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M. Finke, M. Jauer, K. Muth
The introduction of remotely piloted aircraft is expected to revolutionize commercial air transport. This new technology promises an increase in efficiency and flexibility as well as cost benefits for aircraft operators. One use case which is likely to come up in the next years is unmanned air transport with remotely piloted wide-body freighter aircraft in analogy to present flights of cargo airlines, operating from large hub airports. For safety reasons, remotely piloted aircraft systems (RPAS) of this size will need to comply with the existing air traffic management standards and procedures when conducting such flights, including their arrival phase. A number of different concepts addressing the challenges that come along with the integration of RPAS into the air traffic have already been investigated in the past. However, it has not yet been decided by national, European or international authorities and organizations which concept will be applied in which case. Most of these concepts are very specific to the airspace environment, the RPAS category and the purpose of the flight. As a consequence, no detailed commonly applicable standards are currently available. In the frame of the DLR internal project "Unmanned Freight Operations", different support functions for air traffic control (ATC) were developed. This set of support functions shall ease the transition to a mixed manned and unmanned traffic independent from a distinct integration concept. One guiding principle was to use simple and versatile tools which can easily be implemented within the next years while keeping the impact on manned aviation at a minimum. One example is the direct download of information from the remotely piloted aircraft to air traffic control and visualization on the controller's radar screen, which shall make the manoeuvers and behavior of this aircraft predictable and plannable and which can serve as basis for RPAS specific monitoring functions. In order to verify this set of tools, several ATC simulations were conducted in autumn of 2017 using DLR´s radar simulator ATMOS in Braunschweig. Simulation scenarios confronted the air traffic controllers with typical features of RPAS movements or constraints from different integration concepts. A comparison was made between a "baseline" simulation using standard controller working position equipment and a "solution" simulation using a modified controller working position including new supporting tools. Active air traffic controllers from the German Air Navigation Service Provider DFS as well as internal ATC experts attended the simulation campaign. The trials showed that the new tools decreased controller workload and significantly improved their situational awareness. In addition, positive qualitative feedback was collected showing that the approach taken is a logical step towards a first-and-easy integration of RPAS flights in a terminal control area of a hub airport. This paper gives basic information about developed support functions, describes the conducted trials, illustrates obtained results and provides a discussion and an outlook.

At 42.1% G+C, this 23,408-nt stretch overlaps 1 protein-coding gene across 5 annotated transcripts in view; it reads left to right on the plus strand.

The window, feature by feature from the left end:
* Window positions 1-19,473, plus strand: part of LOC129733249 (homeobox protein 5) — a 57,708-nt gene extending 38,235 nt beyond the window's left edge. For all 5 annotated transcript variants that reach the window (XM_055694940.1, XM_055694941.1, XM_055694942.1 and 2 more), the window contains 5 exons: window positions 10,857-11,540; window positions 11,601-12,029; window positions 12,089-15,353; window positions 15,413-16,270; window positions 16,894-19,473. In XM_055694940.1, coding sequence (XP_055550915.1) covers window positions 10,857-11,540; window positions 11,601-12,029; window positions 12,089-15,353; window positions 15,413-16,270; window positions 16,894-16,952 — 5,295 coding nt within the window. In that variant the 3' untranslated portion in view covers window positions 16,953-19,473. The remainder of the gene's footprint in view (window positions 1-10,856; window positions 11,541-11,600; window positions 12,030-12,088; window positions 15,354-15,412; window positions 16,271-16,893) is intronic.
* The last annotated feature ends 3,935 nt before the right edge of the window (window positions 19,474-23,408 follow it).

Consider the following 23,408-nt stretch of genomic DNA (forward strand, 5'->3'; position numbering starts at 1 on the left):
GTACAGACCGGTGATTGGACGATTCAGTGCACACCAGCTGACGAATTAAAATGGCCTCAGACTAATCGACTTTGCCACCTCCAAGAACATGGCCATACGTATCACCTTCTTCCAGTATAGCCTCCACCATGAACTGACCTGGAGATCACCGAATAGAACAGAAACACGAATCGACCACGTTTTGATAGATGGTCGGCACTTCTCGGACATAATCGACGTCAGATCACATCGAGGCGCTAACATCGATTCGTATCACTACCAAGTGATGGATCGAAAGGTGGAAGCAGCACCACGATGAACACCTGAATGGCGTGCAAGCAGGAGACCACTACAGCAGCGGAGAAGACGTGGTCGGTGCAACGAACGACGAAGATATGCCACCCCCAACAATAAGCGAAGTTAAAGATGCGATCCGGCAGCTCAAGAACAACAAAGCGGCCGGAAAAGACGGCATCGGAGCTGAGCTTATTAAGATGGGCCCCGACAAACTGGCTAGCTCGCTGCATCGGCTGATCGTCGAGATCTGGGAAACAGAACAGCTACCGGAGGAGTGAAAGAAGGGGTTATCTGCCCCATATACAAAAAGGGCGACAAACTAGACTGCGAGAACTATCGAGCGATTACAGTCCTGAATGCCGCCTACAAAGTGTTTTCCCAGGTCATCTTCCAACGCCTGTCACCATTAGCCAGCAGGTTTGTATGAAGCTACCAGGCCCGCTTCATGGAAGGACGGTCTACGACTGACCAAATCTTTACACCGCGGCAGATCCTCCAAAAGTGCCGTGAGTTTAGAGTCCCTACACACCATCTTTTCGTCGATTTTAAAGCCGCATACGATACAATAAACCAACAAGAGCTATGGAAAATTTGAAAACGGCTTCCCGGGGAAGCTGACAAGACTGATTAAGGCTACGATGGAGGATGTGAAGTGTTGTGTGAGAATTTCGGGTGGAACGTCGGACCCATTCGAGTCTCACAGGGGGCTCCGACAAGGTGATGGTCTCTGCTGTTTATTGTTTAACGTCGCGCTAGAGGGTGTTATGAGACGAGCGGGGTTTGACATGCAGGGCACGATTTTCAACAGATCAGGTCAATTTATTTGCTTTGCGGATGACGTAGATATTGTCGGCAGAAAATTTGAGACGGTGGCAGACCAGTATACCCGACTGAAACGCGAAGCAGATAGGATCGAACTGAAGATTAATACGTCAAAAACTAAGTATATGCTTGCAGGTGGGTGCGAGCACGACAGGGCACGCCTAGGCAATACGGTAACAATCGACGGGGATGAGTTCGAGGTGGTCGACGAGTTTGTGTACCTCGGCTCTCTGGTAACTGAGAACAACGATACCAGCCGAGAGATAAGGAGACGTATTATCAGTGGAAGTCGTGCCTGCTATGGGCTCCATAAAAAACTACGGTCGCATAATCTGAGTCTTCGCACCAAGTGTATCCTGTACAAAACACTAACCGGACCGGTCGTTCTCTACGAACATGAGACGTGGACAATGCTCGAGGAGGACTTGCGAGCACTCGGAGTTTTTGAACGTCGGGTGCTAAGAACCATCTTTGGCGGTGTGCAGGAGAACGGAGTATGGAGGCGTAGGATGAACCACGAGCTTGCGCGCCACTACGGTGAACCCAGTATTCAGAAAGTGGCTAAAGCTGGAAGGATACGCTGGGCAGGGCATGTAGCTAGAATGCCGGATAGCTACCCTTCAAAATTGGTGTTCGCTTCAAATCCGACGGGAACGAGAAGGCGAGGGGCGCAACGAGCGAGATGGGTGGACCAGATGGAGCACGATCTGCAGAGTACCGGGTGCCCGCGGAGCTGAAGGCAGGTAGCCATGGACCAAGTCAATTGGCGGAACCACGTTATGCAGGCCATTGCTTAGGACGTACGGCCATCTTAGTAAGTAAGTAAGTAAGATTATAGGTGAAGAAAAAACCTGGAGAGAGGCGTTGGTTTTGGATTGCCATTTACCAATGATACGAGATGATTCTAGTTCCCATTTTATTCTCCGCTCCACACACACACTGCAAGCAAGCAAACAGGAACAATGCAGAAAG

Deutscher Luft- und Raumfahrtkongress 2018, Friedrichshafen
Deutsche Gesellschaft für Luft- und Raumfahrt - Lilienthal-Oberth e.V., Bonn, 2018
21,0 x 29,7 cm, 10 Seiten
Stichworte zum Inhalt:
Finke, M.; Jauer, M.; Muth, K. (2018): Deriving Support Functions for Radar Approach Controllers confronted with Mixed Manned and Unmanned Air Traffic. Deutsche Gesellschaft für Luft- und Raumfahrt - Lilienthal-Oberth e.V.. (Text). https://doi.org/10.25967/480023. urn:nbn:de:101:1-2018120311181923247047.